Clapham Junction railway station

Last updated

Clapham Junction Overground roundel (no text).svg National Rail logo.svg
Clapham Junction Railway Station South Western Entrance.jpg
South West (Brighton Yard) entrance
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Clapham Junction
Location of Clapham Junction in Greater London
Location Battersea
Local authority London Borough of Wandsworth
Managed by Network Rail
Station codeCLJ
DfT category B
Number of platforms17
AccessibleYes [1]
Fare zone 2
Cycle parkingYes – external
Toilet facilitiesYes – behind gateline
National Rail annual entry and exit
2014–15Increase2.svg 26.466 million [2]
– interchange Increase2.svg 28.426 million [2]
2015–16Increase2.svg 32.282 million [2]
– interchange Increase2.svg 30.449 million [2]
2016–17Decrease2.svg 30.681 million [2]
– interchange Decrease2.svg 27.330 million [2]
2017–18Decrease2.svg 29.445 million [2]
– interchange Increase2.svg 29.604 million [2]
2018–19Increase2.svg 29.520 million [2]
– interchange Decrease2.svg 29.324 million [2]
Key dates
2 March 1863Opened
Other information
External links
WGS84 51°27′53″N0°10′14″W / 51.4646°N 0.1705°W / 51.4646; -0.1705 Coordinates: 51°27′53″N0°10′14″W / 51.4646°N 0.1705°W / 51.4646; -0.1705
Underground sign at Westminster.jpg London transportportal

Clapham Junction railway station ( /ˈklæpəmˈʌŋkʃən/ [3] ) is a major railway station and transport hub near St John's Hill in south-west Battersea in the London Borough of Wandsworth. It is 2  mile s 57  chains (2.71 mi; 4.37 km) from London Victoria and 3 miles 74 chains (3.93 mi; 6.32 km) measured from London Waterloo; [4] it is on both the South Western main line and Brighton main line as well as numerous other routes and branch lines passing through or diverging from the main lines at this station. Despite its name, Clapham Junction is not located in Clapham, a district situated approximately 1 mile (1.6 km) to the south-east.

Contents

Routes from London's south and south-west termini, Victoria and Waterloo, funnel through the station, making it the busiest in Europe [5] [ better source needed ] by number of trains using it: between 100 and 180 per hour except for the five hours after midnight. The station is also the busiest UK station for interchanges between services, [6] and the only railway station in Great Britain with more interchanges than entries or exits. [7]

History

On 21 May 1838 the London and Southampton Railway became the London and South Western Railway (L&SWR), and opened its line from Nine Elms as far as Woking.

Details of roof support columns Clapham Junction Railway Station - Detail of Roof Columns - London - 240404.jpg
Details of roof support columns

The second line, initially from Nine Elms to Richmond, opened on 27 July 1846. Nine Elms was replaced in 1848 as the terminus by Waterloo Bridge station, now Waterloo. The line to Victoria opened by 1860. Clapham Junction opened on 2 March 1863, a joint venture of the L&SWR, the London, Brighton and South Coast Railway (LB&SCR) and the West London Extension Railway (WLER) as an interchange station for their lines. [8]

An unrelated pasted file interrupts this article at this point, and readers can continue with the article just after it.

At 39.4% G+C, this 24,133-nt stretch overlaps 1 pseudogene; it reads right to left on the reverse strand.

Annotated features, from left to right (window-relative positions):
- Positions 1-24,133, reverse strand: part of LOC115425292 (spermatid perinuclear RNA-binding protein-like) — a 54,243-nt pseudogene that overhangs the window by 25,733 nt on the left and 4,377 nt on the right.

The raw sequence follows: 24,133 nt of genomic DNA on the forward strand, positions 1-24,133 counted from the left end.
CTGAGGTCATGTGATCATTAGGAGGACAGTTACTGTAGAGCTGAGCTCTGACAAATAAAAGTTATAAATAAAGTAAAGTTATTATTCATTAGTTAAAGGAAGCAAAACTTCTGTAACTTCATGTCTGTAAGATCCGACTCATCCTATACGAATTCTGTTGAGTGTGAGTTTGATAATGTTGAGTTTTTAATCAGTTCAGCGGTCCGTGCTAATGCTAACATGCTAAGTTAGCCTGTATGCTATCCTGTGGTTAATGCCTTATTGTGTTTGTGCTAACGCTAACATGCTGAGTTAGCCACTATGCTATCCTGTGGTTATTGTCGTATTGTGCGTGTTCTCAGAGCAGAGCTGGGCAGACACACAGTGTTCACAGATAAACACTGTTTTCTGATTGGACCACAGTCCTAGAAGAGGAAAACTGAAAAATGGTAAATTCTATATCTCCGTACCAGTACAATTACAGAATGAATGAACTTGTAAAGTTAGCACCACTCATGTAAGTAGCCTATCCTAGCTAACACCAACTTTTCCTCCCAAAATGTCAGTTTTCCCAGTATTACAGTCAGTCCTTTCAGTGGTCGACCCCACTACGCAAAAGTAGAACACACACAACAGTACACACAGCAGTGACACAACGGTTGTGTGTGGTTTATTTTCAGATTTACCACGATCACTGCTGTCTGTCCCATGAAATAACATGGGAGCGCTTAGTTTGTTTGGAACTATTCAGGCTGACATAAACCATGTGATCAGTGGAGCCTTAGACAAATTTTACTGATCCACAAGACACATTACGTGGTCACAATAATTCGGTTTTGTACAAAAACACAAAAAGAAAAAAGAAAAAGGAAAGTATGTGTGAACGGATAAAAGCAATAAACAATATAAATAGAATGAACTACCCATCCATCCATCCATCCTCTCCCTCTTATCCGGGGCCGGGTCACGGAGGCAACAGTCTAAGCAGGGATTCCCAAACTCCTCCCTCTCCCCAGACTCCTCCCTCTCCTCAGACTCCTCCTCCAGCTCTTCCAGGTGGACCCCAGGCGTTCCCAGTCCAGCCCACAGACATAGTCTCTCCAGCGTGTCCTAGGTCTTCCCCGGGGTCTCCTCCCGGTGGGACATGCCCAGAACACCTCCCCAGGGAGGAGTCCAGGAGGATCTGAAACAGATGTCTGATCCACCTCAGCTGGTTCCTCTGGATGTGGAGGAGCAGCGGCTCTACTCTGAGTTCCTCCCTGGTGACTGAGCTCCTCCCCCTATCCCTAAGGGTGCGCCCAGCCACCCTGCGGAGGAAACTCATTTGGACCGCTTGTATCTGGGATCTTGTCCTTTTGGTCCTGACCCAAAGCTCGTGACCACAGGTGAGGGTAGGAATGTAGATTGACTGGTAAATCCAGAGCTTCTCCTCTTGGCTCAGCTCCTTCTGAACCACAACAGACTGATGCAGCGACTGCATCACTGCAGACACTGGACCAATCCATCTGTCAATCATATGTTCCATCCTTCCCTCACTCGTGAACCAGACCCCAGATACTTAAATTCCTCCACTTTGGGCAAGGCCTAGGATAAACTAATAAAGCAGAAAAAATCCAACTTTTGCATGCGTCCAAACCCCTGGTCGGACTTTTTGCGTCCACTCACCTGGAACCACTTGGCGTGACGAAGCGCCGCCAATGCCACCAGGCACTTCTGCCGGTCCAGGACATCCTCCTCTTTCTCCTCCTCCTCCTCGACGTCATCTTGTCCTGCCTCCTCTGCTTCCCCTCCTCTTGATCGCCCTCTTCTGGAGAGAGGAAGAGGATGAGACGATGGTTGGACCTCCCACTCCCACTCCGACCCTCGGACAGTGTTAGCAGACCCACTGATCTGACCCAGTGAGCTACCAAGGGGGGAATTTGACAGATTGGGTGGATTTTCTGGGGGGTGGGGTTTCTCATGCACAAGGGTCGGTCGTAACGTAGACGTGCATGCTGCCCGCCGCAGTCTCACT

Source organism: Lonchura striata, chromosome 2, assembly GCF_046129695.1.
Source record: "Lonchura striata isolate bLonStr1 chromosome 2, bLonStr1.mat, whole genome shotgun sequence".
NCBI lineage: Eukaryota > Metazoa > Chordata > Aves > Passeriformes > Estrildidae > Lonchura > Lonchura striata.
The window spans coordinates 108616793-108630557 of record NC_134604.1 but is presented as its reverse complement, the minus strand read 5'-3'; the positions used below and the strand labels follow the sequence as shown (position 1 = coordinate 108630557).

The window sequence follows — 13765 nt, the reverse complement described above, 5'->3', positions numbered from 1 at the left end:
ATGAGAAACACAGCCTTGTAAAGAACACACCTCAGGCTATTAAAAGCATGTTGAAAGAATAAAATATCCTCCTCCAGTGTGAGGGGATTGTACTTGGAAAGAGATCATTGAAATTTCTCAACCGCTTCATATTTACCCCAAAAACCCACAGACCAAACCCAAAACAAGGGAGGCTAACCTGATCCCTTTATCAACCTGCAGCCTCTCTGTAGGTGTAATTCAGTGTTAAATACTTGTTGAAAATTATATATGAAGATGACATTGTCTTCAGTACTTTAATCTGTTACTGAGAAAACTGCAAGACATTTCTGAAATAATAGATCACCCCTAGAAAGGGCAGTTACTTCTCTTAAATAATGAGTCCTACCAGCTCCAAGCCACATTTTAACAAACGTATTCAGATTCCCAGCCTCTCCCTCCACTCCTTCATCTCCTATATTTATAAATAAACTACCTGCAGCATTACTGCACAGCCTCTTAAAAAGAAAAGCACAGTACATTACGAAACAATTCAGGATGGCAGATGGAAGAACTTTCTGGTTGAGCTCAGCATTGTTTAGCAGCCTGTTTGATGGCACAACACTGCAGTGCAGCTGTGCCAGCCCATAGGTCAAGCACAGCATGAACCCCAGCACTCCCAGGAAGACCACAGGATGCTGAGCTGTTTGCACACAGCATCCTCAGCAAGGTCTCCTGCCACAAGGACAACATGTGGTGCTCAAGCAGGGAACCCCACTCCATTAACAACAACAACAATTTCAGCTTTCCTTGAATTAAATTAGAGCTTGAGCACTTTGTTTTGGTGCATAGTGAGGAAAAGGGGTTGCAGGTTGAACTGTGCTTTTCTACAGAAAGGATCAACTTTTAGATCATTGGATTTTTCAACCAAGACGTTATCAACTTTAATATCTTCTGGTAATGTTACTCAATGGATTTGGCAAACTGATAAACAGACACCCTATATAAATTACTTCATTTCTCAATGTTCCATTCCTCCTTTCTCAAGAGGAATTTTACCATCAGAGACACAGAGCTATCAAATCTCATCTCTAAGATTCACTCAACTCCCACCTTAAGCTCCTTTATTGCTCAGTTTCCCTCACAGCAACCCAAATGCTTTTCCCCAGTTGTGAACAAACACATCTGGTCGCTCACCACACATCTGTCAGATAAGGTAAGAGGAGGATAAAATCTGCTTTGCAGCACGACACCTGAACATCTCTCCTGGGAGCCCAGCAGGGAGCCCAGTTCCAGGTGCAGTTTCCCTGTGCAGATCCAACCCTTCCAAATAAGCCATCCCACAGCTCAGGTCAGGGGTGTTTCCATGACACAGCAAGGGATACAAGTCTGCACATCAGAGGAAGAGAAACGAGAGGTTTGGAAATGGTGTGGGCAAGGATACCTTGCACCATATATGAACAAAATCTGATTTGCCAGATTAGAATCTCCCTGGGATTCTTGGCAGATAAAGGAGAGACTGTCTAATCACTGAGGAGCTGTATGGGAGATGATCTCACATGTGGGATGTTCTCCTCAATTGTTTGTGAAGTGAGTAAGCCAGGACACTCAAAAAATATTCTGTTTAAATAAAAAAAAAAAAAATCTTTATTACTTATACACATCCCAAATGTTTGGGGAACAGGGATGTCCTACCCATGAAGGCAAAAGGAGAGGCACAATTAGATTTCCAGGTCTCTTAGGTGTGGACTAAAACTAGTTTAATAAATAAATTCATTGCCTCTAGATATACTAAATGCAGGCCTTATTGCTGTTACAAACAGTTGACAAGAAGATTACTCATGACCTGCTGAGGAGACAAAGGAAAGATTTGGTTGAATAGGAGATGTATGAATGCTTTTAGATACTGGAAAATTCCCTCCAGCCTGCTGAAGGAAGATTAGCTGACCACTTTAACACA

The railway companies, to attract a middle- and upper-class clientele, seized the unindustrial parish calculating that being upon the slopes of Clapham's plateau would only re-inforce this distinction, leading to a long-lasting misunderstanding that the station is in Clapham. [9] [10]

A British Rail Class 73 with track workers maintaining the railway in 1986 under British Rail. Maintaining the Railway - geograph.org.uk - 581736.jpg
A British Rail Class 73 with track workers maintaining the railway in 1986 under British Rail.

Discontinued proposals

A £39.5 million planning application from Metro Shopping Fund was withdrawn before governmental planning committee consideration on 20 May 2009. [n 1]

A 'Heathrow Airtrack' to reduce the 95-minute journey by tube and Gatwick Express to Gatwick and unite the Great Western Main Line with Heathrow, Gatwick and the South Western Main Line was cancelled in 2011 following improvements to the 2005-built Heathrow Connect track from Hayes and Harlington and practical impediments, such as pressure for continued high-frequency services on the three deemed-'entrenched' semi-fast and slow services between Clapham Junction and Staines. Overground, the change would have been at Clapham Junction. [11]

Incidents and accidents

Clapham rail disaster

On the morning of 12 December 1988, two collisions involving three commuter trains occurred slightly south west of the station due to a defective signal. Thirty-five people died and more than 100 were injured. [12]

Track bombing

On the morning of 16 December 1991, a bomb ripped through tracks on one of the station's platforms, causing major disruption to the rail network. The Provisional Irish Republican Army (IRA) claimed responsibility. [13]

The Junction

A 1912 Railway Clearing House map of lines around Clapham Junction. Clapham Junction, Stewarts Lane, Lavender Hill & Longhedge RJD 17.jpg
A 1912 Railway Clearing House map of lines around Clapham Junction.

The station is named Clapham Junction because it is at the junction of several rail lines. The name is not given to any rail junction near the station which, without end-on intercompany junctions, are:

The station today